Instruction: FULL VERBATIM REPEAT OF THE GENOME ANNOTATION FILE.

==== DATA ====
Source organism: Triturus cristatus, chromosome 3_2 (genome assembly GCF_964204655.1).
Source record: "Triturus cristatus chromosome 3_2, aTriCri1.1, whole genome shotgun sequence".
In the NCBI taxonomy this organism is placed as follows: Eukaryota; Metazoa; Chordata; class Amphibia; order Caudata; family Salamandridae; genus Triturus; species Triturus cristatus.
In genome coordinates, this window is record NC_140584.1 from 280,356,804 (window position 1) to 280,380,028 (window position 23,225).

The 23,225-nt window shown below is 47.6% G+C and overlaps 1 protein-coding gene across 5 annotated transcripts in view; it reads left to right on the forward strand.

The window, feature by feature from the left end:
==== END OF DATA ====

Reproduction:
Source organism: Triturus cristatus, chromosome 3_2 (genome assembly GCF_964204655.1).
Source record: "Triturus cristatus chromosome 3_2, aTriCri1.1, whole genome shotgun sequence".
In the NCBI taxonomy this organism is placed as follows: Eukaryota; Metazoa; Chordata; class Amphibia; order Caudata; family Salamandridae; genus Triturus; species Triturus cristatus.
In genome coordinates, this window is record NC_140584.1 from 280,356,804 (window position 1) to 280,380,028 (window position 23,225).

The 23,225-nt window shown below is 47.6% G+C and overlaps 1 protein-coding gene across 5 annotated transcripts in view; it reads left to right on the forward strand.

The window, feature by feature from the left end: